“At a time when venture capital investment in life sciences is down, money is pouring into start-ups targeting digital health, price transparency, workflow and electronic medical records systems and population health management,” PwC said. “In some cases, these companies are looking for a piece of the $2.8 trillion pie. In others, they hope to entice customers to other parts of their business with quality health care.”
The newest entrants into the healthcare arena are creating new markets and making inroads to controlling costs, the report said.
“[They are] helping customers make wise, cost-effective health choices.” the authors wrote. “And with the array of mobile apps, online e-docs, neighborhood retail clinics, urgent care clinics, primary care doctors and hospital emergency departments, the appetite for smart customer guidance will grow.”
Backlog of generic drug applications at FDA
Despite creating a detailed plan to speed up the rate at which generic drug applications are reviewed, experts say a backlog has developed at the Food and Drug Administration’s Office of Generic Drugs.
(For the full chain pharmacy section of DSN's Aug. 25 issue, click here.)
“They are buried,” Robert Pollock, a former acting deputy director of the OGD, told the Wall Street Journal earlier this month.
“They are on track to receive more than 1,500 [applications] this fiscal year,” he said. “The estimates were for between 800 and 850 applications, and the funding was based on assumptions of a workload that were far below what they are seeing. I believe that OGD needs to change the way it reviews applications.”
Pollock, who is now with Lachman Consultants, where he advises generic drug makers on regulatory issues, said the FDA needs to find ways to boost staffing even as it faces budgetary constraints.
Two years ago, the agency was authorized to start collecting fees from generic drug makers in order to increase the number of facility inspections — especially those overseas — and speed up application reviews in order to ensure safety and bring new generics to market faster.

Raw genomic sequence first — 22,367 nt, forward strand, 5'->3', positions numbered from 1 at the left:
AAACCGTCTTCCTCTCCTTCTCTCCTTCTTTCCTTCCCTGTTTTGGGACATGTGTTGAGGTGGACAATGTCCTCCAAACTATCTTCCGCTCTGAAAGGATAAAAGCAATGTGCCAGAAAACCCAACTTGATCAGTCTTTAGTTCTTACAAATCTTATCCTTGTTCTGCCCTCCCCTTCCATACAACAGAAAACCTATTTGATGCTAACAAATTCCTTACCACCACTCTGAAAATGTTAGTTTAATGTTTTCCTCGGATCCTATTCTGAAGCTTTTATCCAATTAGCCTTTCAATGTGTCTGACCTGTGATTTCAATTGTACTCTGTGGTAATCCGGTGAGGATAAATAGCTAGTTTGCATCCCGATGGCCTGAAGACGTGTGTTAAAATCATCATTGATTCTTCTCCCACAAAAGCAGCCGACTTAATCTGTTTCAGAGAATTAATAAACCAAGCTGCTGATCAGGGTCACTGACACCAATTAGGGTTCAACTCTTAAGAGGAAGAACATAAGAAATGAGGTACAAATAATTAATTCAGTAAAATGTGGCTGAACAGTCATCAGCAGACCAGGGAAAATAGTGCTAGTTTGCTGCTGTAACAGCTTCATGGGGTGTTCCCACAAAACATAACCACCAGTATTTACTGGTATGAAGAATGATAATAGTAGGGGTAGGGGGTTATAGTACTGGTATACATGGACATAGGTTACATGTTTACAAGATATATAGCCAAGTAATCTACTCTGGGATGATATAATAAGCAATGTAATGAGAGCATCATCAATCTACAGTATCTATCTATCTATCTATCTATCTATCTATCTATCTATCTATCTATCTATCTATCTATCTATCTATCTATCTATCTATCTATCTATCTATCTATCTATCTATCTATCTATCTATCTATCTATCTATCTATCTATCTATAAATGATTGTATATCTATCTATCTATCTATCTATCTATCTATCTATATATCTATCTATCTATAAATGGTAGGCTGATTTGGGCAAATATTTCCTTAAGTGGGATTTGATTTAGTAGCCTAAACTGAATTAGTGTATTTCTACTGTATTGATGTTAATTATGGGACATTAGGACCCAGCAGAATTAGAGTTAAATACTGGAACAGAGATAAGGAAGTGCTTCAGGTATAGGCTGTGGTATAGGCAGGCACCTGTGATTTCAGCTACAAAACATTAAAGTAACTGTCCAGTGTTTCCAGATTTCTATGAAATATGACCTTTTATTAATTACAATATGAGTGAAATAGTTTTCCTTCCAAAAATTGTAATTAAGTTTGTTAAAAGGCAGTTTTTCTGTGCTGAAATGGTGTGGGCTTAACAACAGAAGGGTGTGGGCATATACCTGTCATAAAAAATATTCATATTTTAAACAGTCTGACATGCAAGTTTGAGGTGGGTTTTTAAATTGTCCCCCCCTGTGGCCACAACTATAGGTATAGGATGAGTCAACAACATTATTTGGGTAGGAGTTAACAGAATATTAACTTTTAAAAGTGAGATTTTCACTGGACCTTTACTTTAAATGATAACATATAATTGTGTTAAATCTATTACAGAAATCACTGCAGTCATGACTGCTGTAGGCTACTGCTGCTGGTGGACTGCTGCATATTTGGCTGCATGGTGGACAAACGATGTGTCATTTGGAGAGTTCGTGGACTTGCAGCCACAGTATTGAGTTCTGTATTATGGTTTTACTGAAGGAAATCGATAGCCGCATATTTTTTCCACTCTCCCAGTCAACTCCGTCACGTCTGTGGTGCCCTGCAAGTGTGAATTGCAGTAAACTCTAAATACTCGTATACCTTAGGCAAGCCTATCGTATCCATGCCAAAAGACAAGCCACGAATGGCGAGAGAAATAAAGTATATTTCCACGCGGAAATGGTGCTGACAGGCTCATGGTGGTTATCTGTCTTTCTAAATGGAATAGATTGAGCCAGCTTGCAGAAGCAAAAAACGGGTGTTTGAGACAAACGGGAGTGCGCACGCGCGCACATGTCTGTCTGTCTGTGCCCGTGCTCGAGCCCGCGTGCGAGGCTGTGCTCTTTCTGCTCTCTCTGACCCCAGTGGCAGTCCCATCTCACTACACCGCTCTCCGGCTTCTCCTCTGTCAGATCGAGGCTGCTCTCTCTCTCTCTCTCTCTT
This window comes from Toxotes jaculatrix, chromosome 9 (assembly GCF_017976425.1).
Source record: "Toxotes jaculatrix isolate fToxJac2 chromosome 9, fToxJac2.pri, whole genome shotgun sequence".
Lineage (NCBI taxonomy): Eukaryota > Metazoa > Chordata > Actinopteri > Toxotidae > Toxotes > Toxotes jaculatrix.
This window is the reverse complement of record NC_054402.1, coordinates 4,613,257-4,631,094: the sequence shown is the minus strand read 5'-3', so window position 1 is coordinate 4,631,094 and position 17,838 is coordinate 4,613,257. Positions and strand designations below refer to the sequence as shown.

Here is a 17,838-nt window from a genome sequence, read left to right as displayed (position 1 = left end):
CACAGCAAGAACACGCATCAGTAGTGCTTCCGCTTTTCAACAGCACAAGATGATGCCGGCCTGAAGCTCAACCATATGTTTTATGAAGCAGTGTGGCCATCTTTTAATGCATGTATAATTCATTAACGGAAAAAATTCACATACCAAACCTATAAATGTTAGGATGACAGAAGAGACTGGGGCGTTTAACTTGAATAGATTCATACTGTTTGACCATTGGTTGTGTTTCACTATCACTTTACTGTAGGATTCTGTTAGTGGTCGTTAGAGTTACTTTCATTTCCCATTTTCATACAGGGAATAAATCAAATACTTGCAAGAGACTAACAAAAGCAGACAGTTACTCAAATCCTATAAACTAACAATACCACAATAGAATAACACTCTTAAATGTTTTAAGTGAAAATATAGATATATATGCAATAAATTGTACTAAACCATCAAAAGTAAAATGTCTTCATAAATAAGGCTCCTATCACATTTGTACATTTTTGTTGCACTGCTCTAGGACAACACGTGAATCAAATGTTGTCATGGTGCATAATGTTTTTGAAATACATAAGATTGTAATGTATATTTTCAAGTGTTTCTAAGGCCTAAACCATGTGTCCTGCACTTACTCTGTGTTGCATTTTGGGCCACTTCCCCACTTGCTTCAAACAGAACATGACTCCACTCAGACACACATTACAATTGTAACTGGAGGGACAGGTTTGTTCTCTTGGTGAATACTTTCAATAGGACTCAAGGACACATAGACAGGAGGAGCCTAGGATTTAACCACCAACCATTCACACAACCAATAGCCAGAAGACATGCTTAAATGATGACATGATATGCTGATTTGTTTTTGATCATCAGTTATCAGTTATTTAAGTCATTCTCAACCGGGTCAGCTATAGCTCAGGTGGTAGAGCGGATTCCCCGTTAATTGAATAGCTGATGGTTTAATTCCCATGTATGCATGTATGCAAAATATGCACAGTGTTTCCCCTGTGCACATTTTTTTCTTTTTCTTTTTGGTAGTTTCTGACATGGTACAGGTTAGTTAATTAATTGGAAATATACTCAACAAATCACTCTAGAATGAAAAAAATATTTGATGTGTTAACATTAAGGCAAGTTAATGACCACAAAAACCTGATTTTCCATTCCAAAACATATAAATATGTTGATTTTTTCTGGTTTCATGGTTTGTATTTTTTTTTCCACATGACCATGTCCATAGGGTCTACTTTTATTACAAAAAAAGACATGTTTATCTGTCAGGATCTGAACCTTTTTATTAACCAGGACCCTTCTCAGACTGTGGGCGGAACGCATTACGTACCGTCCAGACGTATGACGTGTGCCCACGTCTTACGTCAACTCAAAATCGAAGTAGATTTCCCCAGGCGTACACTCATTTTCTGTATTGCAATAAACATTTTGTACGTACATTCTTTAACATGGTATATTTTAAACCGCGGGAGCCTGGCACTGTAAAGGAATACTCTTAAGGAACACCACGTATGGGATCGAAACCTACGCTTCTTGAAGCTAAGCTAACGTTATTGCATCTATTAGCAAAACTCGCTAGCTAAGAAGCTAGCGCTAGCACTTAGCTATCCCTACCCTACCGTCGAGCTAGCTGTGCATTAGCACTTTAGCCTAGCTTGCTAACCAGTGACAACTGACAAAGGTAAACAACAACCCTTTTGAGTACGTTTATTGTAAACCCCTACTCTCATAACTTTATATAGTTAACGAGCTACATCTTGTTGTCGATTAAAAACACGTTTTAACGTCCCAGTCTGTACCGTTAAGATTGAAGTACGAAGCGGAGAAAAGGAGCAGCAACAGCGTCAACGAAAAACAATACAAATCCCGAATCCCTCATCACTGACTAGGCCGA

This summer, however, the FDA has seen an unexpected number of applications that have not been processed. Regulators say the situation was created partly by a deadline for submitting applications that reflected required changes in testing medicines.
However, some in the industry contend that the backlog is due to a more fundamental problem, as the FDA struggles to deal with a growing amount of paperwork.
Pollack said he feels OGD’s problems could worsen if the number of applications from companies based in China starts to accelerate. Any further slowdown in approvals, he said, could result in generic drug makers and the FDA sparring over the next round of fees that are used to fund the program.
The number of generic drugs approved by the FDA has been relatively stable over the past few years. In fiscal 2010, the agency approved 426 medicines. A year later, the total hit 458, and the number of approval topped out at 517 in fiscal 2012. Last year, the FDA approved 330 generics.
The number of applications received, however, has not kept pace with the approval rate. The FDA said that in the current fiscal year, it already has received 1,440 approval requests, including 600 in July alone.
While not causing any disruptions in the market so far, some have suggested that further approval delays could adversely impact efforts to control healthcare spending.
According to the IMS Institute for Healthcare Informatics, 86% of all prescriptions in the United States last year were for generics.